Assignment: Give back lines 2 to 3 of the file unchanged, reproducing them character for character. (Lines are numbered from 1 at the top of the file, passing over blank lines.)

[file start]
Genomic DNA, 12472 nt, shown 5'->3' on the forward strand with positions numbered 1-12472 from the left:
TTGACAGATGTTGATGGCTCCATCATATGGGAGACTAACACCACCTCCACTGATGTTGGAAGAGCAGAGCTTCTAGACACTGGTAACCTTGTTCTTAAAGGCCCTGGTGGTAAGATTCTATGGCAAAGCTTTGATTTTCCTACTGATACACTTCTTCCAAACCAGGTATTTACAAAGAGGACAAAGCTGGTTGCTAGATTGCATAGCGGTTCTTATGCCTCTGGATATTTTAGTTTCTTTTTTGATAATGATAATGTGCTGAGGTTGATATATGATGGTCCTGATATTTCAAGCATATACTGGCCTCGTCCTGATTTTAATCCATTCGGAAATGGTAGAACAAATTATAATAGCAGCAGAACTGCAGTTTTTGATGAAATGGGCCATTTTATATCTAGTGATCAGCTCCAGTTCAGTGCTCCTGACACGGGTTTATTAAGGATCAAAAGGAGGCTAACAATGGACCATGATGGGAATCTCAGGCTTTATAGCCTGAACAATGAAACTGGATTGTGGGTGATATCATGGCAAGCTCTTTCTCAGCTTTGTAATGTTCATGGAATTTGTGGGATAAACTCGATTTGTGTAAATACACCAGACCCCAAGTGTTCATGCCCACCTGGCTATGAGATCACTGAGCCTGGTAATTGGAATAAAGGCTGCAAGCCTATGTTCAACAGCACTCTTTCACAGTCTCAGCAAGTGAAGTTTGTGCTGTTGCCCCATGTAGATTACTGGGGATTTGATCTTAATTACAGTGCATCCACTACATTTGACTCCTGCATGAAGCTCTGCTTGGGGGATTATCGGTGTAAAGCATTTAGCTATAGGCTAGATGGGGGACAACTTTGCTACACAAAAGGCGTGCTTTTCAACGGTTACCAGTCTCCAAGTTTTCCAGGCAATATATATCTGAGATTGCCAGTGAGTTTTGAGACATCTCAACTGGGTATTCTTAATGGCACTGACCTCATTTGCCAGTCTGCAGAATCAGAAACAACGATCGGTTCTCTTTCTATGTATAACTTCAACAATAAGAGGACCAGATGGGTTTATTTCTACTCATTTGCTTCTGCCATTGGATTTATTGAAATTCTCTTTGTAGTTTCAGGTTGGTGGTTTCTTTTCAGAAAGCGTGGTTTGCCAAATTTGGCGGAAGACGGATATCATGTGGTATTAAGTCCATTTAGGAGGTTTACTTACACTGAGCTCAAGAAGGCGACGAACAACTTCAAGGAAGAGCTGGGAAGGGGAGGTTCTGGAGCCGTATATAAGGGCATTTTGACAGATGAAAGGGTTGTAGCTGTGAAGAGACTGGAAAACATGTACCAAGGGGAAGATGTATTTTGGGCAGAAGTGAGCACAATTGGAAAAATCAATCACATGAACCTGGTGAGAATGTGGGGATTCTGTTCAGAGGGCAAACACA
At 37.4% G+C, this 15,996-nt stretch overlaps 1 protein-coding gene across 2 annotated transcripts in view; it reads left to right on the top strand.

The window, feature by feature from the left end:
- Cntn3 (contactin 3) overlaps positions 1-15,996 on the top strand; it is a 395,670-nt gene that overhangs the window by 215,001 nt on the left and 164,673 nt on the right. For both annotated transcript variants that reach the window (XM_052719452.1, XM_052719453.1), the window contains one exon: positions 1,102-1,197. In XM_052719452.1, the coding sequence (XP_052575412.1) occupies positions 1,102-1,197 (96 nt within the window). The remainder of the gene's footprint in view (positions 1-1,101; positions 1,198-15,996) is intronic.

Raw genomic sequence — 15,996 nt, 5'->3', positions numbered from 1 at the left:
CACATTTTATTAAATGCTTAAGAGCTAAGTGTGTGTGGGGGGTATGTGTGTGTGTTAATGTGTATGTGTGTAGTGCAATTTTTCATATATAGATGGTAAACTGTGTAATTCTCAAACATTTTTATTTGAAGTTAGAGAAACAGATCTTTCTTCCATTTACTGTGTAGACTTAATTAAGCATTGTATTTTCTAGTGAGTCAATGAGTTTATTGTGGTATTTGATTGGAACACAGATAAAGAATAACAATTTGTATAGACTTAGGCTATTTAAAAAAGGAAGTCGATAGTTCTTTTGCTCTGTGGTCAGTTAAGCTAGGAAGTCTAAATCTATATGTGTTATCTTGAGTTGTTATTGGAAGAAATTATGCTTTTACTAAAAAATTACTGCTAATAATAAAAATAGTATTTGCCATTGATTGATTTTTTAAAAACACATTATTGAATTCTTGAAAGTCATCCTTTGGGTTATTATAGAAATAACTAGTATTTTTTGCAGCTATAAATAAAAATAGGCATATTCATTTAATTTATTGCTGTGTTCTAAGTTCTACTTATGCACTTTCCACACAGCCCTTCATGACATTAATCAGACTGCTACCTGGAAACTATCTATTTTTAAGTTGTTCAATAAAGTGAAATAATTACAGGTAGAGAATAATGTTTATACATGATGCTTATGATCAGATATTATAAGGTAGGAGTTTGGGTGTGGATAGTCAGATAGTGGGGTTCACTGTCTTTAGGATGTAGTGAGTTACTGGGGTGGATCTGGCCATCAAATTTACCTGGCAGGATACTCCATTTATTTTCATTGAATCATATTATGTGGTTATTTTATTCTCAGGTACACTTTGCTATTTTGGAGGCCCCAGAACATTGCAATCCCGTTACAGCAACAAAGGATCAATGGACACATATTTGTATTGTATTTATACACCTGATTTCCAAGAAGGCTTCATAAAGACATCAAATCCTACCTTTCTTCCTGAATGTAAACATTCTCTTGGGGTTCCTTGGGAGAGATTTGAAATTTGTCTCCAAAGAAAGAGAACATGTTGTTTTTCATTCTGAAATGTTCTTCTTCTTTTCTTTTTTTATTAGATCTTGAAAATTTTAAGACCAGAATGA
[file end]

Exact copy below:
TTGACAGATGTTGATGGCTCCATCATATGGGAGACTAACACCACCTCCACTGATGTTGGAAGAGCAGAGCTTCTAGACACTGGTAACCTTGTTCTTAAAGGCCCTGGTGGTAAGATTCTATGGCAAAGCTTTGATTTTCCTACTGATACACTTCTTCCAAACCAGGTATTTACAAAGAGGACAAAGCTGGTTGCTAGATTGCATAGCGGTTCTTATGCCTCTGGATATTTTAGTTTCTTTTTTGATAATGATAATGTGCTGAGGTTGATATATGATGGTCCTGATATTTCAAGCATATACTGGCCTCGTCCTGATTTTAATCCATTCGGAAATGGTAGAACAAATTATAATAGCAGCAGAACTGCAGTTTTTGATGAAATGGGCCATTTTATATCTAGTGATCAGCTCCAGTTCAGTGCTCCTGACACGGGTTTATTAAGGATCAAAAGGAGGCTAACAATGGACCATGATGGGAATCTCAGGCTTTATAGCCTGAACAATGAAACTGGATTGTGGGTGATATCATGGCAAGCTCTTTCTCAGCTTTGTAATGTTCATGGAATTTGTGGGATAAACTCGATTTGTGTAAATACACCAGACCCCAAGTGTTCATGCCCACCTGGCTATGAGATCACTGAGCCTGGTAATTGGAATAAAGGCTGCAAGCCTATGTTCAACAGCACTCTTTCACAGTCTCAGCAAGTGAAGTTTGTGCTGTTGCCCCATGTAGATTACTGGGGATTTGATCTTAATTACAGTGCATCCACTACATTTGACTCCTGCATGAAGCTCTGCTTGGGGGATTATCGGTGTAAAGCATTTAGCTATAGGCTAGATGGGGGACAACTTTGCTACACAAAAGGCGTGCTTTTCAACGGTTACCAGTCTCCAAGTTTTCCAGGCAATATATATCTGAGATTGCCAGTGAGTTTTGAGACATCTCAACTGGGTATTCTTAATGGCACTGACCTCATTTGCCAGTCTGCAGAATCAGAAACAACGATCGGTTCTCTTTCTATGTATAACTTCAACAATAAGAGGACCAGATGGGTTTATTTCTACTCATTTGCTTCTGCCATTGGATTTATTGAAATTCTCTTTGTAGTTTCAGGTTGGTGGTTTCTTTTCAGAAAGCGTGGTTTGCCAAATTTGGCGGAAGACGGATATCATGTGGTATTAAGTCCATTTAGGAGGTTTACTTACACTGAGCTCAAGAAGGCGACGAACAACTTCAAGGAAGAGCTGGGAAGGGGAGGTTCTGGAGCCGTATATAAGGGCATTTTGACAGATGAAAGGGTTGTAGCTGTGAAGAGACTGGAAAACATGTACCAAGGGGAAGATGTATTTTGGGCAGAAGTGAGCACAATTGGAAAAATCAATCACATGAACCTGGTGAGAATGTGGGGATTCTGTTCAGAGGGCAAACACA
At 37.4% G+C, this 15,996-nt stretch overlaps 1 protein-coding gene across 2 annotated transcripts in view; it reads left to right on the top strand.